- Think a clipboard is the best multi tool since sliced bread. (Mike Heppner)
- Have an aluminum clipboard and have actually sliced bread with it. (Jesse Kanaple)
- Could fix a toilet, repair a lawnmower, provide a battery for any electronic device on earth, and fully equip a rec room with just the items in your office. (Robert Lyons)
- Your backup contingency plans has contingency plans. (Ash Boynton)
- Your bags under your eyes have bags. (Camp Karen)
- Scan for danger and interview the lifeguards at the hotel swimming pools while on holidays with your kids. (Robyn Hochglaube)
- Have a desk drawer filled with arrow nocks, radio parts, pocket knives, screw driver, batteries, band aids and USB cords, but not a pen in sight… (Alexander Heinemann)
- Revolve your entire laundry schedule around your camp shirts! (Michele Baloga Russo)
- Sing your baby to sleep with camp songs instead of lullabies. (Margaret Bowman)
- Were the head cook all morning, moved cattle all afternoon, convinced a group of 10 year old boys to dance at the barndance, and read camper reports till 11 (Erica Jameson from Jameson Ranch Camp)
- Are left wondering what Murphy's Law has against your camp being operational the week before camp goes live. (Ash Boynton)
- Drink an energy drink at night to get your laundry done and then another first thing in the morning because you didn't sleep. (Meg Anderson)
- When you have to do three transactions at the Wal-Mart regularly: One on the camp card for all the camp things, one on your personal card for the few things you needs, and one on a leadership team member's personal card because they really need something. (Hanna O'Toole)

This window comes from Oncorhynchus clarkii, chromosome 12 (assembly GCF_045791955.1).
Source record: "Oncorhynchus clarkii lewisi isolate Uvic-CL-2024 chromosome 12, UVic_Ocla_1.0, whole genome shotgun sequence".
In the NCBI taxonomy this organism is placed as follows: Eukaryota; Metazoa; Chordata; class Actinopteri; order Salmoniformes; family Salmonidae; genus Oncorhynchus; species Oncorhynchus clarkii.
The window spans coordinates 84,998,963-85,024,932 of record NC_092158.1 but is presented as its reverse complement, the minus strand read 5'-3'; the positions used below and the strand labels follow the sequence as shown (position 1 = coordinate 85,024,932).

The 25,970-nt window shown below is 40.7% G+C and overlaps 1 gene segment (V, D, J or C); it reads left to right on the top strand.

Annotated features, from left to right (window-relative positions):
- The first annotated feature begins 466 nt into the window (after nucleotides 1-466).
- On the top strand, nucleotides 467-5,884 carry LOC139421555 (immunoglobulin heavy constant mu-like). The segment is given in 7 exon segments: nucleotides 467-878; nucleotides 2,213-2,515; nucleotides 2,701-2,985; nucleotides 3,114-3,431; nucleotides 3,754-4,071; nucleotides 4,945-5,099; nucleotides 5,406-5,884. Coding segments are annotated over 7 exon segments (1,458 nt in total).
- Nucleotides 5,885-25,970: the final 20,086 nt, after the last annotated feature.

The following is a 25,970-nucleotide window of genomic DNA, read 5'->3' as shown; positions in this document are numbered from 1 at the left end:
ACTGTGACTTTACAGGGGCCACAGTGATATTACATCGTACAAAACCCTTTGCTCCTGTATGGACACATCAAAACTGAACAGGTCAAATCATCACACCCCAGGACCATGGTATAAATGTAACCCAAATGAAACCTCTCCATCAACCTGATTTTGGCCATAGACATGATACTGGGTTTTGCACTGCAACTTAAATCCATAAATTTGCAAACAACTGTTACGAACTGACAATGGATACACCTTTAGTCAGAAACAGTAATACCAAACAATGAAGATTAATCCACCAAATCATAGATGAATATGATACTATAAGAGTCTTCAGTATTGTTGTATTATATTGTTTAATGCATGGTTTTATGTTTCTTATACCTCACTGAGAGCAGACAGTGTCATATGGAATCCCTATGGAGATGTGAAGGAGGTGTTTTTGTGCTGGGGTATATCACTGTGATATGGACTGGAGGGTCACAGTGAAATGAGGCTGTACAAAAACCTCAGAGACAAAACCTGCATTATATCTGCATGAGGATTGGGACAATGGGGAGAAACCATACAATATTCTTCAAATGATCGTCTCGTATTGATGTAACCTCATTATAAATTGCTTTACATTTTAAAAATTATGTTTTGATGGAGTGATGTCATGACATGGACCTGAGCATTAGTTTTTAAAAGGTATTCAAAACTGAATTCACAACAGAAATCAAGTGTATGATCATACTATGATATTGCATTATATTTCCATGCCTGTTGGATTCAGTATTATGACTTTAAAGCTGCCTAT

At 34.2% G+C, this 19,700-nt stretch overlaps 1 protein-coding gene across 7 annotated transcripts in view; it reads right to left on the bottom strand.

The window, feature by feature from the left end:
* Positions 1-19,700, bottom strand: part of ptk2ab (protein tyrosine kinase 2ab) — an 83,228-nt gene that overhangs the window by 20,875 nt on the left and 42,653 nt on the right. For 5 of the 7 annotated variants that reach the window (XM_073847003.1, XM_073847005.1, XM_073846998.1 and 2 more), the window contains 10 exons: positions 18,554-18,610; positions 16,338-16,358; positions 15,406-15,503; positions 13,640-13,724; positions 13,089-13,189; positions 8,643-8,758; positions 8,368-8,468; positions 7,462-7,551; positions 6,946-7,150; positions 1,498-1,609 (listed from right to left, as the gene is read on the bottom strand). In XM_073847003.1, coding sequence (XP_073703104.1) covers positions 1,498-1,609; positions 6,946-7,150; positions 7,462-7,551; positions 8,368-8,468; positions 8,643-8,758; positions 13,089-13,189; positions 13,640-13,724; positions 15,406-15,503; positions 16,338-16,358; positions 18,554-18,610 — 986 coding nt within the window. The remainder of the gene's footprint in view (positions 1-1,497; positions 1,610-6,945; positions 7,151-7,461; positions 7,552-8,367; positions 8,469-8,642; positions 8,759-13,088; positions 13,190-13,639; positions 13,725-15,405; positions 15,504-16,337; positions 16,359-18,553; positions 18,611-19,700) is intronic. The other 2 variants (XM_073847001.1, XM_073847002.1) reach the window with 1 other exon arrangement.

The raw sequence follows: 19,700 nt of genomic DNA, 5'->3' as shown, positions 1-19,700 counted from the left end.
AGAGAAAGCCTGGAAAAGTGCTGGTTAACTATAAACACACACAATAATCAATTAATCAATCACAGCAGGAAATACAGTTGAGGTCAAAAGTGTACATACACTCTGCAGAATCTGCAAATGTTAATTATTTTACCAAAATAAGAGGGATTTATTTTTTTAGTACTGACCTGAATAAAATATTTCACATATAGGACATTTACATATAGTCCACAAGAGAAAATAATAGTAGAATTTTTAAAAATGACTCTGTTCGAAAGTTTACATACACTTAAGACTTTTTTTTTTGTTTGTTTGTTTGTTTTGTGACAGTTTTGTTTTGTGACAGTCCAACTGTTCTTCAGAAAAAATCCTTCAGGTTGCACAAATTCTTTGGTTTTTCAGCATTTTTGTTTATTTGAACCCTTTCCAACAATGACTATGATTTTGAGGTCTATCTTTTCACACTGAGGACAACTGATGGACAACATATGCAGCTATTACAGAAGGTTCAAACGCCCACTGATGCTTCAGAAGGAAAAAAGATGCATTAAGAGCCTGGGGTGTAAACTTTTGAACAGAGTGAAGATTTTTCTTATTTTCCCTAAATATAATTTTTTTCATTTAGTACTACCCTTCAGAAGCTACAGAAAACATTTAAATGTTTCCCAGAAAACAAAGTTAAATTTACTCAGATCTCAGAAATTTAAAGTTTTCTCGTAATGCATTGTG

- Have hosed down a garbage can before 9am. Interrupted your scheduling session to put a camper's tooth in a Ziploc. Demanded to know "how, exactly, did that sandwich get smashed into the carpet." Maxed out your phone storage on videos of campers doing synchronized "dabbing" jumps into the pool. Heard children calling your name whilst sitting in a quiet room. And then distrusted how quiet that room was, even though you were at home… (Rachel Stevens)
Share your thoughts
We hope you’ve enjoyed reading this list and we’re sure that you have a collection of your own, so go ahead and share them on the Summer Camp Pros Facebook page...
Finally we want to acknowledge the amazing Facebook group “Summer Camp Professionals” and thank all the administrators and moderators of the group. We picked up all of these observations on that group. Thanks to all the contributors with a special mention to Michael Jacobus who started the thread.
Happy Camping Everyone!
About the Editor
Gaby Fachler spent 10 summers in his youth as a camper and staff. He is the founder and general manager of Pack for Camp, an online store that offers everything you need for summer camp under one roof. Pack for Camp partners with summer camps to create and host their online logowear stores, managing them end-to-end, including setup, inventory management, payment, and shipping. If you need help setting up your online store, please feel free to get in touch.